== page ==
A new study in the American Journal of Preventive Medicine takes a look at a host of popular American fast-food establishments to see if they've improved, nutritionally, in the past decade and a half. They have! Technically! Also technically: they are still way below average.
The team used the Healthy Eating Index, a tool created by the US Department of Agriculture that essentially measures how well a given diet matches up with a list of dietary guidelines, also created by the Department of Agriculture. The HEI, as it's usually called, awards points for a diet that includes more of certain items (dark green vegetables, whole grains, seafood) and also points for less of other items (refined grains, sodium, and the vague "empty calories"). The average American diet scores in the low 50s, typically, which is, um, not good, considering that the scale is out of 100.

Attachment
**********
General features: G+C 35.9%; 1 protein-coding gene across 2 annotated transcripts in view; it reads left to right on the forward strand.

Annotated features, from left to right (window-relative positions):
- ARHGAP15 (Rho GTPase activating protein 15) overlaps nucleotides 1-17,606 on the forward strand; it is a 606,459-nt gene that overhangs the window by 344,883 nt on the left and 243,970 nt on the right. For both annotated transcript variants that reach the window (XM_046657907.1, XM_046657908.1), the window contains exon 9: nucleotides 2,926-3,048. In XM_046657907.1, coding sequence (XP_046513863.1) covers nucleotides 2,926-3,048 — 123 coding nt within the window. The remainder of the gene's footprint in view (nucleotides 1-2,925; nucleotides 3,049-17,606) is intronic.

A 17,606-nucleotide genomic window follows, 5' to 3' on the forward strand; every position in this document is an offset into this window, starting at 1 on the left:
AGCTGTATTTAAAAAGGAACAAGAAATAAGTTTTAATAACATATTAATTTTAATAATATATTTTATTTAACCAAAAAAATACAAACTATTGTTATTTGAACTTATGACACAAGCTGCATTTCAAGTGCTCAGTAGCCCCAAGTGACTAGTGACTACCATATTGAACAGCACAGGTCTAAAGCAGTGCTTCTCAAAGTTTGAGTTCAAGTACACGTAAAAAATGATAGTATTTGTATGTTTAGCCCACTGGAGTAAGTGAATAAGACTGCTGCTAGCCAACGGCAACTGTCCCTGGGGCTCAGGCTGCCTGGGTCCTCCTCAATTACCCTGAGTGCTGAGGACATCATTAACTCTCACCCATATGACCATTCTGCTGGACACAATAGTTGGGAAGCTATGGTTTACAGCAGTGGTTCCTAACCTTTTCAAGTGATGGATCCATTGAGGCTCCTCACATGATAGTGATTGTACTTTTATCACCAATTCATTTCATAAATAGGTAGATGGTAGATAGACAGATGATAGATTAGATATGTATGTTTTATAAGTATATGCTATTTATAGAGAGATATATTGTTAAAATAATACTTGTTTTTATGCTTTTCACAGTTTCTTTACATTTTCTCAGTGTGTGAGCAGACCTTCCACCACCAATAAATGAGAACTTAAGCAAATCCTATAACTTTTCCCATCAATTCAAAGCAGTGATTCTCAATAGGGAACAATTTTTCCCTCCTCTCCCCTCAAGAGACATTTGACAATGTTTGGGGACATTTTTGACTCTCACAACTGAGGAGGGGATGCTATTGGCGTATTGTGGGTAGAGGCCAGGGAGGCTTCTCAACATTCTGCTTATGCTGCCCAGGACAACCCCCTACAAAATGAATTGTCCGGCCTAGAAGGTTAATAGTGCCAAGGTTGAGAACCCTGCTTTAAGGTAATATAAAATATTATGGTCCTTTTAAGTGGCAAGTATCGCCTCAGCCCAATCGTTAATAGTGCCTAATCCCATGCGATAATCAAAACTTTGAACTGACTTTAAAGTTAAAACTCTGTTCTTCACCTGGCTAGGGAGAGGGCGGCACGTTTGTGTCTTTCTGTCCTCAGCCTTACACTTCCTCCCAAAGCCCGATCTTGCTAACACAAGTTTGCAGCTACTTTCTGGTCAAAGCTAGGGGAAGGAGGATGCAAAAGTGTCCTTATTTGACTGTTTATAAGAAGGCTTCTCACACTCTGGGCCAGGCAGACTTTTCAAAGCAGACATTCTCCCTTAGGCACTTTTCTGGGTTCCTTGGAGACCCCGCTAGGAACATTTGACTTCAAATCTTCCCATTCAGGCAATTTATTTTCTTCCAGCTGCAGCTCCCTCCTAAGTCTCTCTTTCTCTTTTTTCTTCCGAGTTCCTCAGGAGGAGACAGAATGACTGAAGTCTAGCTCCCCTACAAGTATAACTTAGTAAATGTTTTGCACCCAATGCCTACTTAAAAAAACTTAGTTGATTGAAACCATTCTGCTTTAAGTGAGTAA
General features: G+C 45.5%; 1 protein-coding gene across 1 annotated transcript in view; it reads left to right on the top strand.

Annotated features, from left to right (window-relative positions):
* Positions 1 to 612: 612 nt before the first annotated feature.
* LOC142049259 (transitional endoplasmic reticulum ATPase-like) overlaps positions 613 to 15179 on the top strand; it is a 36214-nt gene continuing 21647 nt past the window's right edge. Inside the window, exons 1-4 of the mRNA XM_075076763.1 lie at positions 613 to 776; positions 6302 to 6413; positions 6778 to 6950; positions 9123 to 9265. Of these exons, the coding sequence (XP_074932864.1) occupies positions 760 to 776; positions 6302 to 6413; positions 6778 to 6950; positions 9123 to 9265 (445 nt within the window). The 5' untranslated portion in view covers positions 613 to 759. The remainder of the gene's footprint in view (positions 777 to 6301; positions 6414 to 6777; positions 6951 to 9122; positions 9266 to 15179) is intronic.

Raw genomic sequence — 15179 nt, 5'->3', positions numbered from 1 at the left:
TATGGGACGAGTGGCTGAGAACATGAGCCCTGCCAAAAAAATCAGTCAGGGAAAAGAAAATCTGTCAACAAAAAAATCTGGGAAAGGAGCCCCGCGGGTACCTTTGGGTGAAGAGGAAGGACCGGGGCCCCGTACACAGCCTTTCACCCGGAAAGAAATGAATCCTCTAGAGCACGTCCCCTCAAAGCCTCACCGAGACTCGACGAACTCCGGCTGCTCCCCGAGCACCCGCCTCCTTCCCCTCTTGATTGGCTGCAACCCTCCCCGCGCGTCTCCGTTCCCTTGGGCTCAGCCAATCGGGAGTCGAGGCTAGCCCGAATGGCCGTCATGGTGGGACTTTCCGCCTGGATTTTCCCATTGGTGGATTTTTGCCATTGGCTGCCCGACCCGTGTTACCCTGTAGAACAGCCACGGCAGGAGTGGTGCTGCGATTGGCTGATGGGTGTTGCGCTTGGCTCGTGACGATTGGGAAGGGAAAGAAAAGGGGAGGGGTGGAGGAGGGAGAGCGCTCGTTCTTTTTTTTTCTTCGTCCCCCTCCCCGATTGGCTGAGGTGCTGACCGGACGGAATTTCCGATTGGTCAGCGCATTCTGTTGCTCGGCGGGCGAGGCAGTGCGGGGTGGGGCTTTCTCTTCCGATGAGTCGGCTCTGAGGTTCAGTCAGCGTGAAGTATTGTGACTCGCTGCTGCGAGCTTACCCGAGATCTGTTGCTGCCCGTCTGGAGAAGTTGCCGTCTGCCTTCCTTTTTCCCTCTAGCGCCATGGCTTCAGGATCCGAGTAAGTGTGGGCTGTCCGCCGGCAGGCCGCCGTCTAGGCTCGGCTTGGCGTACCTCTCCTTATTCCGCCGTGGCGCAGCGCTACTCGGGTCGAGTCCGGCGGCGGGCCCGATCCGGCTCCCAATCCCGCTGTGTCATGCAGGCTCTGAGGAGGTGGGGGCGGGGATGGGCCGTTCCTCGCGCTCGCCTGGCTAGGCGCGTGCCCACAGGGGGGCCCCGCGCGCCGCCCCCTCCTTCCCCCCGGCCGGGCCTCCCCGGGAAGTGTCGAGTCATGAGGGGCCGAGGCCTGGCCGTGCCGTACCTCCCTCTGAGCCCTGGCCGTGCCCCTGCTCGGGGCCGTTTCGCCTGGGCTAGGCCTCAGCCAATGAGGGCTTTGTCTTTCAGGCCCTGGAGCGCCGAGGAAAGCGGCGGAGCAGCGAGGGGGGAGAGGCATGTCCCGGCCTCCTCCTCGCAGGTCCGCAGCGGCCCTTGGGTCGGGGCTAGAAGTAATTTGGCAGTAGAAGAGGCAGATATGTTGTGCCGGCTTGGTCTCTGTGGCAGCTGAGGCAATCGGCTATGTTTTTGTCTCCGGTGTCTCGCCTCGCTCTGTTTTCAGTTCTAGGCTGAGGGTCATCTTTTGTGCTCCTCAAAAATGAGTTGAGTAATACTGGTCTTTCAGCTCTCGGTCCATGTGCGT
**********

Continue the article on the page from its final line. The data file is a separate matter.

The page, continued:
The HEI began in 1995, and eight key fast-food restaurants, including McDonald's, Wendy's, Taco Bell, KFC, and the other biggies, have HEI data starting in 1997. The study compares that score with a new score from the 2009/2010 year, and finds that over those 14 years, the scores barely rose. In 1997, those restaurants averaged a score of 45; 14 years later, they averaged 48. Still below average, and still pretty awful, despite new menu items like salads and wraps entering the menu. Maybe because those salads aren't actually healthful at all?